Prince Buster, like many Jamaican artist of the time, gained his earliest musical experience from the church. He began performing around Kingston at the “social clubs” as a teenager, and became part of a dance group that performed at the Glass Bucket Club, one of the premier music venues in Kingston at the time. He later joined the crew of “Tom the Great Sabastian”, one of the early sound systems that imported music from the United States – mostly New Orleans. Buster later went on to work with the music legend – Clement “Coxsone” Dodd, the founder of the great Studio One.
His many jobs with Studio One enabled him to learn all the important aspects of both the music and the sound system business. He started his own sound system – named The Voice of the People, and became one of the main rivals of Clement Dodd’s “Sir Coxsone’s Downbeat”. In 1961 Prince Buster started his first record label in the heart of downtown Kingston. That same year he joined forces with drummer Arkland “Drumbago” Parks, guitarist Jah Jerry and Alpha Boys School graduate, Rico Rodriquez (whom he knew from his days at the Baby Grand Club) to release his first record – titled Little Honey backed by an instrumental called Luke Lane Shuffle. That was followed up with recording of the now famous – Oh Carolina by the Folks Brothers. This song is credited with the introduction of Nyabingi Rastafarian drumming and influences in main stream Jamaican music. The song was released on the Blue Beat label in England and went on to become one of the first influential Ska songs released outside Jamaica.
In the 1960s, Prince Buster went on to release several local hits with artists like Alton Ellis on this Wild Bells Label. Among the Ska hits were Wash Wash –which charted in England and Madness which started a kind of Ska revolution around the world. At the end of the late 1960s, after meeting the world heavyweight champion – Muhammad Ali, Prince Buster decided to join the Nation of Islam. He did not walk away from the music business however, and continued to release several rock-steady hits. His song – Al Capone charted at number 18 in the United Kingdom in 1967.Over the years he has had a few cameo roles in movies including The Harder They Come – in which he played a club DJ.
Prince Buster continued to influence Ska revivals in the 1970s and 80s. It is said that the Ska revival of the late 1970s began with the British 2-Tone label’s introduction of his music to a new generation of listeners – some of who were not even born when he was popular in the UK. In 1979 the band Madness released their first single on 2-Tone, a tribute to Buster called “The Prince”. The B-side was a cover of the Prince Buster’s hit song “Madness” from which they took their name. Their second single, released on the Stiff label (“The Prince” was the only single released by Madness on the 2-Tone label), was a cover of Buster’s  “One Step Beyond”, which reached the UK Top 10.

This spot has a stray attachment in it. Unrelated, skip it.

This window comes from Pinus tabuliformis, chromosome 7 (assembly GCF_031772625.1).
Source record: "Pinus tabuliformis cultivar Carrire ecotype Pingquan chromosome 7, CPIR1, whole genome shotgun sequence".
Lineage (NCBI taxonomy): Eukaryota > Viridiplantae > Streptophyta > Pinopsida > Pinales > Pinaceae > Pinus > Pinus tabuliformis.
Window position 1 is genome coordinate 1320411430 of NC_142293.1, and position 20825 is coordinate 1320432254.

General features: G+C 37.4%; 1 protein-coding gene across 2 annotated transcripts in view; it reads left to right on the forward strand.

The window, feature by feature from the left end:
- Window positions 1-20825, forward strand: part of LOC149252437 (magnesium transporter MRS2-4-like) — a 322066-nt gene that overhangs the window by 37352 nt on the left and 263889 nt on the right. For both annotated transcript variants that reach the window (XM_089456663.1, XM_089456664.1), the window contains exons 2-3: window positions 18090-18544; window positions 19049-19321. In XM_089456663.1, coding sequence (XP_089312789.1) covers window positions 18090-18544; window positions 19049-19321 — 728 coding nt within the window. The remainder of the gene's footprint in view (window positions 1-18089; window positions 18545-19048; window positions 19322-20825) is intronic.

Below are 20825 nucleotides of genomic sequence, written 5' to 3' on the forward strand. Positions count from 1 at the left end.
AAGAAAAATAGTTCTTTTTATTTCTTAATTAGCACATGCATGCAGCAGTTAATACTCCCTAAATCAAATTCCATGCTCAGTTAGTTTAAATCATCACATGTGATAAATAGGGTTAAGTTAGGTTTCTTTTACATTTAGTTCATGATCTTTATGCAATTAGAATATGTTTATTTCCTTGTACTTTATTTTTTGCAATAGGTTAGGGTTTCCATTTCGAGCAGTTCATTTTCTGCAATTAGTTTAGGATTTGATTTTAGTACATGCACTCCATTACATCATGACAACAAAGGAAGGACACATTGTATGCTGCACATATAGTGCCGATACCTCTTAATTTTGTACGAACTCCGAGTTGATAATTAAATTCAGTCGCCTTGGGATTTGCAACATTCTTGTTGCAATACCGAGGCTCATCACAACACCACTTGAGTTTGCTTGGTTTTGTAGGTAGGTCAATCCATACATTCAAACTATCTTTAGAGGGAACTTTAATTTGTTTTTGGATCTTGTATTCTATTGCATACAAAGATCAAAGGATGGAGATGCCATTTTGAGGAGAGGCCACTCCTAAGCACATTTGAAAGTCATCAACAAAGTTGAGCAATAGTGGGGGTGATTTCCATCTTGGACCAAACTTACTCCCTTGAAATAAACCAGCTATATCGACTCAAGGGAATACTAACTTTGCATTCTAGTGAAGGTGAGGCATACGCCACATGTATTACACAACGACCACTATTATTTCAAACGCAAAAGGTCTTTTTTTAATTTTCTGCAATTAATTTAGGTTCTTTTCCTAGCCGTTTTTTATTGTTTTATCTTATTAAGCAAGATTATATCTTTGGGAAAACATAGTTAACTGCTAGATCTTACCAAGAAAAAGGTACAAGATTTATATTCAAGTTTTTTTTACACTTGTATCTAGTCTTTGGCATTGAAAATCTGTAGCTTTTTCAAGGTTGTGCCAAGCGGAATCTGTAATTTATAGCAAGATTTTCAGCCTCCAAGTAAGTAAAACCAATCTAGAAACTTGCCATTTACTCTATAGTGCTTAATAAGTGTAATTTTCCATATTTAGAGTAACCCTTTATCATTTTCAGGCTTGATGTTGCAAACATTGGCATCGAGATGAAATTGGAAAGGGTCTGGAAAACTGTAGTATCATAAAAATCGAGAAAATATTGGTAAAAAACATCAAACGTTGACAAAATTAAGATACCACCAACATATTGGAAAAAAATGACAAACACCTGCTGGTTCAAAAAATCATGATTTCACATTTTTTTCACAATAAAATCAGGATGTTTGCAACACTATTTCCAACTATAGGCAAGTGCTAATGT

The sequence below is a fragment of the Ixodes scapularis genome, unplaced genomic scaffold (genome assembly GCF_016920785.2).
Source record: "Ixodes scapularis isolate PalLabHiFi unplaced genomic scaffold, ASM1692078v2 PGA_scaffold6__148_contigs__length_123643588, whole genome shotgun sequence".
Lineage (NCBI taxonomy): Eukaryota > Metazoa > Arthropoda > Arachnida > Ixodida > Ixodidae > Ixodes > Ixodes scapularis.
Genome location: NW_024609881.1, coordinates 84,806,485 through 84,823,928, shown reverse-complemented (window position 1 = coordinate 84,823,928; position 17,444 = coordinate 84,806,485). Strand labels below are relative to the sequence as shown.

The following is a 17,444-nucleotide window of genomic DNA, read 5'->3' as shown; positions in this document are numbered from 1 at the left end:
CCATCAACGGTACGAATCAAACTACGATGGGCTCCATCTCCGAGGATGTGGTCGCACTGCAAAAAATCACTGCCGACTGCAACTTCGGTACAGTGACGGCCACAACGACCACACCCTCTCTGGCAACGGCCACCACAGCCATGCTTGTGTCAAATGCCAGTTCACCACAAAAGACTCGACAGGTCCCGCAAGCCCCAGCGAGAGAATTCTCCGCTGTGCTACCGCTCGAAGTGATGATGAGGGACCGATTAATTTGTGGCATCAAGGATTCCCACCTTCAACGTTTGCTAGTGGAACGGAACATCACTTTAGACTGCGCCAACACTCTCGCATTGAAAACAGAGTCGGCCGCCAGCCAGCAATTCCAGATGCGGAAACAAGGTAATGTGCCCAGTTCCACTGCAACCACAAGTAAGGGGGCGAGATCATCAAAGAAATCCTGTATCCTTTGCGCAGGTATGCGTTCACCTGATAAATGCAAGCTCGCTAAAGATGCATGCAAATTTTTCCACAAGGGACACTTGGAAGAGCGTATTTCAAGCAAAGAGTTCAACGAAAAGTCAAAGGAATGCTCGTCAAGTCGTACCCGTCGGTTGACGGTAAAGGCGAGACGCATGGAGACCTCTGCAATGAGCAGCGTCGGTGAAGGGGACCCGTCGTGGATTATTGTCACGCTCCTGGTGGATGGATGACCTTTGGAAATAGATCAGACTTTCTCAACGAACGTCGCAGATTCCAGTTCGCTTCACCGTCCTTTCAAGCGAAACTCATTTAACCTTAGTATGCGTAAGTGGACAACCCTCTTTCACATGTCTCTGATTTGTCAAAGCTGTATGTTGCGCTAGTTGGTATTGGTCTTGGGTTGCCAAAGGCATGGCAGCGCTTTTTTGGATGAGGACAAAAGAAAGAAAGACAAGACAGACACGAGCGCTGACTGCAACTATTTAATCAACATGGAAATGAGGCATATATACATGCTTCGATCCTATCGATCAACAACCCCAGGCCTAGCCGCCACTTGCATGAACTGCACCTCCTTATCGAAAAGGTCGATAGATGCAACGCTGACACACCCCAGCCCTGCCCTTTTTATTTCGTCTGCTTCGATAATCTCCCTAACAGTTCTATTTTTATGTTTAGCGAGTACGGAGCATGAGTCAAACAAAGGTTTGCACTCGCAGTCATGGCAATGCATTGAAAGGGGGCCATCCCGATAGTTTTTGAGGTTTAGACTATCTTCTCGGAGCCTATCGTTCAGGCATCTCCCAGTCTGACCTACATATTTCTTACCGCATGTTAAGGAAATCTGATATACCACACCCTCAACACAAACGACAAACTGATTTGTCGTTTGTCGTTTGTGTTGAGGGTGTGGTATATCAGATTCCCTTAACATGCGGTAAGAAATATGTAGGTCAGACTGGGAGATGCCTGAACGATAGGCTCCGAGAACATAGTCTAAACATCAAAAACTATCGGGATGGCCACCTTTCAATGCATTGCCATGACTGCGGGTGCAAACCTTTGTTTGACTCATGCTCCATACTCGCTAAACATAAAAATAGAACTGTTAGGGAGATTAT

On their self-titled debut album, The Specials covered “Too Hot” and borrowed elements from Campbell’s “Judge Dread” (in the song “Stupid Marriage”) and “Al Capone” (in the song “Gangsters”). The Specials also included a cover of “Enjoy Yourself” on their second album More Specials. The Beat covered “Rough Rider” and “Whine & Grine” on their album I Just Can’t Stop It. Campbell’s song “Hard Man Fe Dead” was covered by the U.S. ska band The Toasters on their 1996 album 2 Tone Army
Prince Buster presently reside in South Florida.

Giants Behind the Music: Chris Blackwell

Chris Blackwell (born Christopher Percy Gordon Blackwell) was born in Westminster, London. His father –Joseph Blackwell was an Englishman who came to Jamaica as a major in the Jamaican Regiment of the British army. His mother – Blanche Lindo was a Jamaican Jew of Costa Rican descent. Chris came from a family of wealth – his father was related to the founders of Crosse & Blackwell, a British food processing and canning company. His mother belonged to one of Jamaica’s famous sugar plantation lines who were the original owners of Appleton Rum and one of the “21 families that is said to have controlled” the island in the 20th century.
Chris spent his childhood in Jamaica and was sent to Britain to continue his education at Harrow School. At the end of high school he opted to return to Jamaica instead of attending college. He became an aid to the Governor and later decided to step out on his own.  At first he entered the real estate business, and later distribution and management of jukeboxes. This later project brought him in direct contact with both ordinary Jamaicans and the music business. It is rumored that Chris’s introduction to “deep roots music” was quite accidental.  Author Brent Hageman (2005) noted that Chris was “sailing off the Hellshire Beach in 1958 when his boat ran aground on a coral reef.
The twenty one-year-old swam to the coast and attempted to find help along the shore in searing temperatures.  Collapsing on the beach, Blackwell was said to have been rescued by Rasta fishermen who tended his wounds and restored him back to health with traditional Ital food. Hageman noted that this experience gave Blackwell a spiritual introduction to Rastafarianism and was a key to his connection to the culture and its music.”